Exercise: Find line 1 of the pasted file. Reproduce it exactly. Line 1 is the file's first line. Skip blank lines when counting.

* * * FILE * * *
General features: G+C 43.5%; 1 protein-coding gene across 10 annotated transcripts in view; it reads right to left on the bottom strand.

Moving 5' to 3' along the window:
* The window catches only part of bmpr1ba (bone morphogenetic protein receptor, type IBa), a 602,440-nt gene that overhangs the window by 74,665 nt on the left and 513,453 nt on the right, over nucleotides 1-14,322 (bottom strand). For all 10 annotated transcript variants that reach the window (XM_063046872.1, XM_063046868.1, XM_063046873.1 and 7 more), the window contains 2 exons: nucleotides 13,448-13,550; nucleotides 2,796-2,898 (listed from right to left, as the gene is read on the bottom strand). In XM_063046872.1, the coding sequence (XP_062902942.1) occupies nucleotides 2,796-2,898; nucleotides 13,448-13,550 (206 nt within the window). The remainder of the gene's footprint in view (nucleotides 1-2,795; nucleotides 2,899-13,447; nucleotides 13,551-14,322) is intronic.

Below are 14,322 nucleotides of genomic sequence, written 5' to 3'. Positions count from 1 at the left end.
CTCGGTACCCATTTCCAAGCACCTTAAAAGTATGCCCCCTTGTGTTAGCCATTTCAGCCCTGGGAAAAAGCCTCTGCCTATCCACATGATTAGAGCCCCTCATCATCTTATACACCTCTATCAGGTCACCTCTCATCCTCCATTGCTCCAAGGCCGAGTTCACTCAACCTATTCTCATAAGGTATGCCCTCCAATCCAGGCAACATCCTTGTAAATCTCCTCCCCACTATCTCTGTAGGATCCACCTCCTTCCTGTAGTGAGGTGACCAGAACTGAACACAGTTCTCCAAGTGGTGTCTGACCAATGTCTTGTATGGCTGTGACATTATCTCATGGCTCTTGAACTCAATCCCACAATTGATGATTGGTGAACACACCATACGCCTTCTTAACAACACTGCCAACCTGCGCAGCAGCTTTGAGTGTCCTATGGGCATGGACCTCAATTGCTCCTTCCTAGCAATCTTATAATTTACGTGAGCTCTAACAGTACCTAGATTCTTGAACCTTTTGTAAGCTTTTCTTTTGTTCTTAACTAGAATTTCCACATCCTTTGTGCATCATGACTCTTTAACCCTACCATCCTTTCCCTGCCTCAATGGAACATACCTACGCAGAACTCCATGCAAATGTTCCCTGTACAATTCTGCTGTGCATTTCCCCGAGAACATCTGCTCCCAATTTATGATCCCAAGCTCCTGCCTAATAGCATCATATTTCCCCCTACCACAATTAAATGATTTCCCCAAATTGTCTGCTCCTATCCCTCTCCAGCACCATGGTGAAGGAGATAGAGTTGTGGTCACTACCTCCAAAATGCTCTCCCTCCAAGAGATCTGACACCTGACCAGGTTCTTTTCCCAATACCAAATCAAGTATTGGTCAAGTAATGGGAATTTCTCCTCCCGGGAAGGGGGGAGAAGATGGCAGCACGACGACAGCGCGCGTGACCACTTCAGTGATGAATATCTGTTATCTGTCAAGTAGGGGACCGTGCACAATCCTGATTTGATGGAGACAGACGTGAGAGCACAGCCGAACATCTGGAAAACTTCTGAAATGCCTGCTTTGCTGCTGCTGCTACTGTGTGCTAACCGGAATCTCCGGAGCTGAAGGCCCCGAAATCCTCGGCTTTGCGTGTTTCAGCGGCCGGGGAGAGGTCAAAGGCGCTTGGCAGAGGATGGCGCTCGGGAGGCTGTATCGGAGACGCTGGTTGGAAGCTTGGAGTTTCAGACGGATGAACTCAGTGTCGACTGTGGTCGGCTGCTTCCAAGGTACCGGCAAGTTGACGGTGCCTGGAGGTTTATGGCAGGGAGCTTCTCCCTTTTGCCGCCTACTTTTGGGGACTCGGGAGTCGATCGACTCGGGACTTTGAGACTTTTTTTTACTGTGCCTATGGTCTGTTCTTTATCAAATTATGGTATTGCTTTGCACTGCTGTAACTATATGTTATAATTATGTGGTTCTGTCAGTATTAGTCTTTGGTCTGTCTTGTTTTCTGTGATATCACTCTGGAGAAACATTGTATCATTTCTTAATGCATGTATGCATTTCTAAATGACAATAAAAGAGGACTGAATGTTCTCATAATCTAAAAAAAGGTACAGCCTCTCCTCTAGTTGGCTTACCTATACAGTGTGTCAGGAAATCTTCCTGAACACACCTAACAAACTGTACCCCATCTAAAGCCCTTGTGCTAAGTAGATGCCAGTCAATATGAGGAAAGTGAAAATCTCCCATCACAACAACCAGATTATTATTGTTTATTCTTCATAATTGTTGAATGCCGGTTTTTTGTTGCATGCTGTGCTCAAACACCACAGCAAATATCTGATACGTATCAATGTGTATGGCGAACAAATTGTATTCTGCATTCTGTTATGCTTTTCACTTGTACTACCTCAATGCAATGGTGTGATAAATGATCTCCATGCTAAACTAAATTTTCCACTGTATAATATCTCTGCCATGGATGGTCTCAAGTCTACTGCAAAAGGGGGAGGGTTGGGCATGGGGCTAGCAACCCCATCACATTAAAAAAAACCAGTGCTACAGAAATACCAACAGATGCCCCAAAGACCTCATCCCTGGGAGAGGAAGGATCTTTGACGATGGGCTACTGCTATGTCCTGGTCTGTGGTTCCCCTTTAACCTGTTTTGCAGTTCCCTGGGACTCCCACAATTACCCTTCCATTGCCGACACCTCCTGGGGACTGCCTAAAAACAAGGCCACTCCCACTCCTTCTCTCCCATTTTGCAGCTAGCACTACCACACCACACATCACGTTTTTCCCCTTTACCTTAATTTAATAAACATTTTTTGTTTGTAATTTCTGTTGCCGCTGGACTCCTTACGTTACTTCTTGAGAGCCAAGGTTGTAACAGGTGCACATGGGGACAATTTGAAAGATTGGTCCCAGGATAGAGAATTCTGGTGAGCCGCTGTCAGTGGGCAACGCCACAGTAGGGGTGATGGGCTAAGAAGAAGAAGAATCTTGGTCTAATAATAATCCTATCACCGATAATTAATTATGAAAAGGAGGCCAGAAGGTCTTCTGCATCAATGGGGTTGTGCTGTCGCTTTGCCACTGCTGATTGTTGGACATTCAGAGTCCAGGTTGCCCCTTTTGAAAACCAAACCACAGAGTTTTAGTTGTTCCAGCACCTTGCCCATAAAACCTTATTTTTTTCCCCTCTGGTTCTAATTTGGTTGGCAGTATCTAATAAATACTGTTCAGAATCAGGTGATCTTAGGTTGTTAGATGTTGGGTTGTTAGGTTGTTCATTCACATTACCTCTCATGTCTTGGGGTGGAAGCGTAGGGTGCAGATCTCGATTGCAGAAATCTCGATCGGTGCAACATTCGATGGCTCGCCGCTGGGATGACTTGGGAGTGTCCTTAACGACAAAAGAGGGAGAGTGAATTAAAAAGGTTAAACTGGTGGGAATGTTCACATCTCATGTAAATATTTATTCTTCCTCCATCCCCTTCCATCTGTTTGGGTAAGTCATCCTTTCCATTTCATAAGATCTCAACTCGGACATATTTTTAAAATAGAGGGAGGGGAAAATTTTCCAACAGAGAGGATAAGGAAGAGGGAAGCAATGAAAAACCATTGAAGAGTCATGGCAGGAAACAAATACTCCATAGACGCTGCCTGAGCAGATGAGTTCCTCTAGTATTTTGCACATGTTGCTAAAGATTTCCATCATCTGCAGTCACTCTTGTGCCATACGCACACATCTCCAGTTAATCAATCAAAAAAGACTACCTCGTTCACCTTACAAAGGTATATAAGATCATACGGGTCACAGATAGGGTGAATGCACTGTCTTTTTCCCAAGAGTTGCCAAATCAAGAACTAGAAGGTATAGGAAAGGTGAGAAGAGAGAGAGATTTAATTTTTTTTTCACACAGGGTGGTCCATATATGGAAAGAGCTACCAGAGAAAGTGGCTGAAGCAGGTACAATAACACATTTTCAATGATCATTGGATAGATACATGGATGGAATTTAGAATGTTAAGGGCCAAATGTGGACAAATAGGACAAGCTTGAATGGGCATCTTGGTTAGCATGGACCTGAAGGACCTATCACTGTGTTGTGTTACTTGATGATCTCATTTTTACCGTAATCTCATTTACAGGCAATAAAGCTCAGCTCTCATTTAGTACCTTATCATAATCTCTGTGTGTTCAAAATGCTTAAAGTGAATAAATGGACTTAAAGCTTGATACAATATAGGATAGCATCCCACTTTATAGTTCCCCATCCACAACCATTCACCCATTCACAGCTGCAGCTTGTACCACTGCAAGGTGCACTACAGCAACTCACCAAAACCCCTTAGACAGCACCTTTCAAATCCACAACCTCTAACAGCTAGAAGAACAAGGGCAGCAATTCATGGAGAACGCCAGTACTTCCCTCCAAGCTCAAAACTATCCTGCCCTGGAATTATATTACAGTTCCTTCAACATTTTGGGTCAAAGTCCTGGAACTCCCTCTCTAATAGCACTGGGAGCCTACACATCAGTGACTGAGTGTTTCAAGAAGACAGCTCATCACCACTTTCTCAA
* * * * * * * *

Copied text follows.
General features: G+C 43.5%; 1 protein-coding gene across 10 annotated transcripts in view; it reads right to left on the bottom strand.